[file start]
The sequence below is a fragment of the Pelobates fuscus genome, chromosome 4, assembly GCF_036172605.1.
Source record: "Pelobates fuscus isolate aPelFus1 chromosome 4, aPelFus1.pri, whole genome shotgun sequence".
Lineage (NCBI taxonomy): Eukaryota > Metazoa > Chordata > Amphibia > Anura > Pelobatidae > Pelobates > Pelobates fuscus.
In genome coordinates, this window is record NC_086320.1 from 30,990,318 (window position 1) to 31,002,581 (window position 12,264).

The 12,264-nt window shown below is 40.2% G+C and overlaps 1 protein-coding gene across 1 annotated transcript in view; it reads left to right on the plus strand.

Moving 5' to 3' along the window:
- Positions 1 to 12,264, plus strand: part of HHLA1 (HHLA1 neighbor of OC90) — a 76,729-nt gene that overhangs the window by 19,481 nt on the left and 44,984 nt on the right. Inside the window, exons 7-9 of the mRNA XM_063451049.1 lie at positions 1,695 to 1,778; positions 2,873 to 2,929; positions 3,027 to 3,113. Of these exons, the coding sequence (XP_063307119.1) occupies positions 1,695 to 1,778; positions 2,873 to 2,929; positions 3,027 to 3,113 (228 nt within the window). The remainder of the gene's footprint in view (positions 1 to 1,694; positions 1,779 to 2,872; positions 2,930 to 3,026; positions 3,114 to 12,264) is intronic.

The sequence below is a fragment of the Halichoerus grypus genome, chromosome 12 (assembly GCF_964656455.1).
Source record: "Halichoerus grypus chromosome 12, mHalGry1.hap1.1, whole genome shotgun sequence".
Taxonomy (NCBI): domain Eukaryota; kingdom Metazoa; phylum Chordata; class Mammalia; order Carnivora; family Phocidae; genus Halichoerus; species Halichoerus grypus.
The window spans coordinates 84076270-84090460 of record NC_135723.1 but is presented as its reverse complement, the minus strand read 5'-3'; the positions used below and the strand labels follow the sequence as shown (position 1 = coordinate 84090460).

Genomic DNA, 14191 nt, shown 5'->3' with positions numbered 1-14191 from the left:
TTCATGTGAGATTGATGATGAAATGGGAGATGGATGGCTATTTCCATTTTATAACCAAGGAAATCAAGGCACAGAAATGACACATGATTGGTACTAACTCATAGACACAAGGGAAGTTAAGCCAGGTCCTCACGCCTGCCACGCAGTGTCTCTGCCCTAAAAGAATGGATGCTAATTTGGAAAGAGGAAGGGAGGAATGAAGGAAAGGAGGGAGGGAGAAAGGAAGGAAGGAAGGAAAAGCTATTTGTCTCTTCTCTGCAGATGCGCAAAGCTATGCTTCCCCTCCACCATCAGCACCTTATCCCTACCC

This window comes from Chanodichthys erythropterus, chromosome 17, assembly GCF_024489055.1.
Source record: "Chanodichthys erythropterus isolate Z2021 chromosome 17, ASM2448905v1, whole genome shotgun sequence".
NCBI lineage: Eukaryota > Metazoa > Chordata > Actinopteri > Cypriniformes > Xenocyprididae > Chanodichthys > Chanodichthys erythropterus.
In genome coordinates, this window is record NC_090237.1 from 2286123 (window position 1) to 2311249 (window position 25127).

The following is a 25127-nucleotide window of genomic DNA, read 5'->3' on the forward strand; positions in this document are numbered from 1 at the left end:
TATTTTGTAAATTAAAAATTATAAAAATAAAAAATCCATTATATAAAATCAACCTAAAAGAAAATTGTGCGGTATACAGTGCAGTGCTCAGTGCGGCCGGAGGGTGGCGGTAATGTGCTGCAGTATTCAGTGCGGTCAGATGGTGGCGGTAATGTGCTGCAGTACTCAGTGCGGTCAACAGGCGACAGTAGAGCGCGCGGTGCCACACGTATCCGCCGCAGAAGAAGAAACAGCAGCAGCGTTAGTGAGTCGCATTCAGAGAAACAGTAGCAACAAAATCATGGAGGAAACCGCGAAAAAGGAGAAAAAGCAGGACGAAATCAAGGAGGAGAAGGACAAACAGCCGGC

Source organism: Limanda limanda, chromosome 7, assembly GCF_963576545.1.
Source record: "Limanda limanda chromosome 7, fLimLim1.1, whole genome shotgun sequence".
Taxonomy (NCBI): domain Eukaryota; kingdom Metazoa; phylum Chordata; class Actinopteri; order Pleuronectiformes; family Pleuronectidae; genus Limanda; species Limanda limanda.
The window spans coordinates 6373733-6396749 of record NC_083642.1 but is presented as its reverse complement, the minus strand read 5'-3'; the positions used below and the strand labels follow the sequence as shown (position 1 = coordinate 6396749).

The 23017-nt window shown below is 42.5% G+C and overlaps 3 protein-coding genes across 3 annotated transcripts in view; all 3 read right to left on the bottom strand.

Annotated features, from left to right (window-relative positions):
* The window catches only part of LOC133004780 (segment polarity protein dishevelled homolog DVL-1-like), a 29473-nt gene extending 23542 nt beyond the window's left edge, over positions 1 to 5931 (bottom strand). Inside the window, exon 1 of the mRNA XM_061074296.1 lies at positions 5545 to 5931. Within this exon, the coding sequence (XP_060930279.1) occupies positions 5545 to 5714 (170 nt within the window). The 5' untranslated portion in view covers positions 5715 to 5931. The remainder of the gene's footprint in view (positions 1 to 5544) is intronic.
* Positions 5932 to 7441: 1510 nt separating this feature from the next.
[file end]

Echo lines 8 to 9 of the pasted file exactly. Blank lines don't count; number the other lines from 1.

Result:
The sequence below is a fragment of the Halichoerus grypus genome, chromosome 12 (assembly GCF_964656455.1).
Source record: "Halichoerus grypus chromosome 12, mHalGry1.hap1.1, whole genome shotgun sequence".